My intent is to present court documentation, showing that Elizabeth Carter was the daughter of Charles Sr. and Lucy Carter of Amherst, and a step daughter of Captain John Blakemore. The above mentioned John Carter died in 1803 and his Will is of record in Russell County [Will Book 2 page 54]. His executor was .... Dale Carter son of Norris Carter.... John seemed to bequeathe his entire estate to his sister Sarah Pennington/Pendleton, but overlooked has been the fact that he left his slaves and other perishable estate unaccounted for. Other instruments show that John died 1803 in Smith County, Tennessee, and his estate was not finally settled until 1809 [Smith Co Will bk page 236, dated 1808, Russell Will Book 2, page 181 dated 1809.] There are other references to this estate in Russell County and Lee County court books between John Carter's death and the final settlement in 1809. In Russell Co. Will Book 2, page 137 is a sale and release to Matthew Moss and Wilson Cage of Smith Co., TN by Joseph Carter HEIR at LAW of John Carter, late of Smith County, TN., all his part and interest in the estate of John Carter. In Lee County, VA Deed Bk 2, page 192, a Charles Carter HEIR at LAW of Thomas Carter, who was a brother of John Carter, late of Smith Co, TN. makes another sale and release, again to Moss and Cage, as above. In Sumner County, TN., North Carolina Grant Bk 1 page 541, are the some other heirs at law of Thomas Carter: Morgan Carter, Joseph Carter, James Taylor and Elizabeth Carter, releasing their right to John Carter's estate to Moss and Cage. [see also Wythe Co., VA Superior Chancery Court suit dated 1828 Brickey vs Jones for all the children of Thomas Carter, as well as the will of Thomas Carter, who died 05 Oct 1803 and whos will was filed in Russell Co., VA 25 Oct 1803.]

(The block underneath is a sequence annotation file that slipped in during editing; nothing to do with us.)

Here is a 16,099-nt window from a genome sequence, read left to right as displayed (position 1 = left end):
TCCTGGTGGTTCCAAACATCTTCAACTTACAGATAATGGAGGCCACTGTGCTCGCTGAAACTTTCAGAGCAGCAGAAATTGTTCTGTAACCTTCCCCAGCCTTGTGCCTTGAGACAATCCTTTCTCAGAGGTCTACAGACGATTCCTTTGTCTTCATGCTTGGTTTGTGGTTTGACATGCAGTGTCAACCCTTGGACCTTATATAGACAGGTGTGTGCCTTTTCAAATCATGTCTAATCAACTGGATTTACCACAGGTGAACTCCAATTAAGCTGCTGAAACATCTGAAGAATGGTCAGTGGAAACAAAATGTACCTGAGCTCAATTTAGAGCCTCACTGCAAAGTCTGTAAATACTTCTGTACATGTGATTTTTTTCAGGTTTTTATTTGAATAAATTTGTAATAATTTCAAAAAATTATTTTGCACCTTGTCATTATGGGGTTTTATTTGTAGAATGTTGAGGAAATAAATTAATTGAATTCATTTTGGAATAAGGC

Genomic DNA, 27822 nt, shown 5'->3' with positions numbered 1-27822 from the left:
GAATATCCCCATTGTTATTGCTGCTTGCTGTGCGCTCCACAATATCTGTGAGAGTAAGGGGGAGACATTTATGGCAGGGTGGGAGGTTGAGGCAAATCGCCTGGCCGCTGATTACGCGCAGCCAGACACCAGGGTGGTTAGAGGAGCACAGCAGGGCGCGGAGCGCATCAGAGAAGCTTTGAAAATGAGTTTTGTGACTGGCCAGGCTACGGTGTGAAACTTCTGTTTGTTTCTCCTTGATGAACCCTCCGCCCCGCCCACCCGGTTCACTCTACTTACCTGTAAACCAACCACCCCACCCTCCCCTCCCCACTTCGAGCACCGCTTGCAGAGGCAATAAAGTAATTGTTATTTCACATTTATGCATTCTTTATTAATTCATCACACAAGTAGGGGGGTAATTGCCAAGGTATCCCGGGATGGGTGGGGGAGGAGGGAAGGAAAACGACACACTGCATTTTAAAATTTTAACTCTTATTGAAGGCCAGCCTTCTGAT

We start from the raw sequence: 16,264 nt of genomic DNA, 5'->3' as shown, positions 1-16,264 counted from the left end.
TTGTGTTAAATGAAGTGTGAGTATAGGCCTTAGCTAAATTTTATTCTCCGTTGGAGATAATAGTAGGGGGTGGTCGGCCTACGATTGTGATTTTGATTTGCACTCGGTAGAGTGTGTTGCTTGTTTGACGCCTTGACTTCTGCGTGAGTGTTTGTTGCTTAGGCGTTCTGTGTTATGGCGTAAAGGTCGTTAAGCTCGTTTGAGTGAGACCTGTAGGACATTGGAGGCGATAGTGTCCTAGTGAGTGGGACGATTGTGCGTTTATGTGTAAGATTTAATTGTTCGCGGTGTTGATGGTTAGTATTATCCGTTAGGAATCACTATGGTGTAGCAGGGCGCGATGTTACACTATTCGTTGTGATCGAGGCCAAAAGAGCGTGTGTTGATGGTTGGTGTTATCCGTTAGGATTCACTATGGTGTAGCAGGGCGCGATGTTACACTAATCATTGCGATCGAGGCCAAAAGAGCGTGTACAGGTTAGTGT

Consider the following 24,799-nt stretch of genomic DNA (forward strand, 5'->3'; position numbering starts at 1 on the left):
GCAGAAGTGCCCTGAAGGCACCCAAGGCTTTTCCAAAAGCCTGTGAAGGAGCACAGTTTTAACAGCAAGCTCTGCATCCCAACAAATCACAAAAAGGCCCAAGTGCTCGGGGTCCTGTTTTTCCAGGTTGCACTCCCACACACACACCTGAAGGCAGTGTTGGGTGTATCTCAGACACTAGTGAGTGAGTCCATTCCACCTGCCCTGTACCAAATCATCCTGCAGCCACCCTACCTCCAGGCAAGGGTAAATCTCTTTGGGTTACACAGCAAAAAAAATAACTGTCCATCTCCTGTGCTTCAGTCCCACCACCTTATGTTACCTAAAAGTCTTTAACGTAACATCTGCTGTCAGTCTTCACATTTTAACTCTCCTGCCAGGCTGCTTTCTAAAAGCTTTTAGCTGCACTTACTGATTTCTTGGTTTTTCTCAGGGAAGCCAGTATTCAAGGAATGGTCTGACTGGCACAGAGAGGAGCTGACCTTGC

I am going to cite further two Chancery Court suits out of Tennessee, the first is Sumner Co, TN suit # 9918, and second Mary Carter vs Dale Carter and others January Term 1832 Smith County, TN.

#9918: A certified copy of the Will of Charles Carter Sr. of Amherst Co, VA. Copy dated 19 July 1804 is presented in Sumner Co, Tn court. Charles Sr. died in 1766 in Amherst, and a careful reading of the terms of his Will are important. This Will names his five children and his widow Lucy Carter, and the slaves given to each:

1. son Dale Carter, one boy named Bob and one woman named Moll.
2. daughter Susanna, one man named Tom and one woman Judy.
3. daughter ELIZABETH one boy named Tom and one woman named Sal.
4. son Charles one boy named George and woman named Poll.
5. son John one boy named Saney (?) and girl named Rachel.

"If any of my said mentioned children should die without any lawful heirs begotten by their bodies, the negroes SHALL RETURN AND THEIR INCREASE and be equally divided amongst the rest."

Charles Sr. leaves nine other slaves and their increase to be equally divided amongst his said children but leaves his whole estate to his wife Lucy Carter DURING HER LIFETIME.

November term 1805 Sumner Co., TN:
Charles Carter ags Dale Carter exc'r of John Carter dec'd. Def sued on a bond for L95 [pounds] given to John Carter long ago. given for a negro Charles, now in the possession of Elmore Douglas, claimed by John Carter as the property of his wife, Sister of Chas. Carter. Deft thinks, Sal, mother of Charles as property left by will to mother for life, but left to Elizabeth who married Jno. Carter. And if she died without any lawful heirs begotten of her body the said negroes should return & her increase and be equally divided among the rest. John Carter's wife died 18 years ago [1787]. Mother eight years ago [1797]. Jno. Carter's wife and children died together. [Note: The above reference to Sal, mother of Charles, is a reference to the slave who was left by Charles Carter, Sr. to his daughter Elizabeth by his will of 1766. See the reference to Charles Carters will above.]

Smith Co Court Suit, TN State Archives listed as film #262 Box 15 file 779 and a portion misfiled in file 778: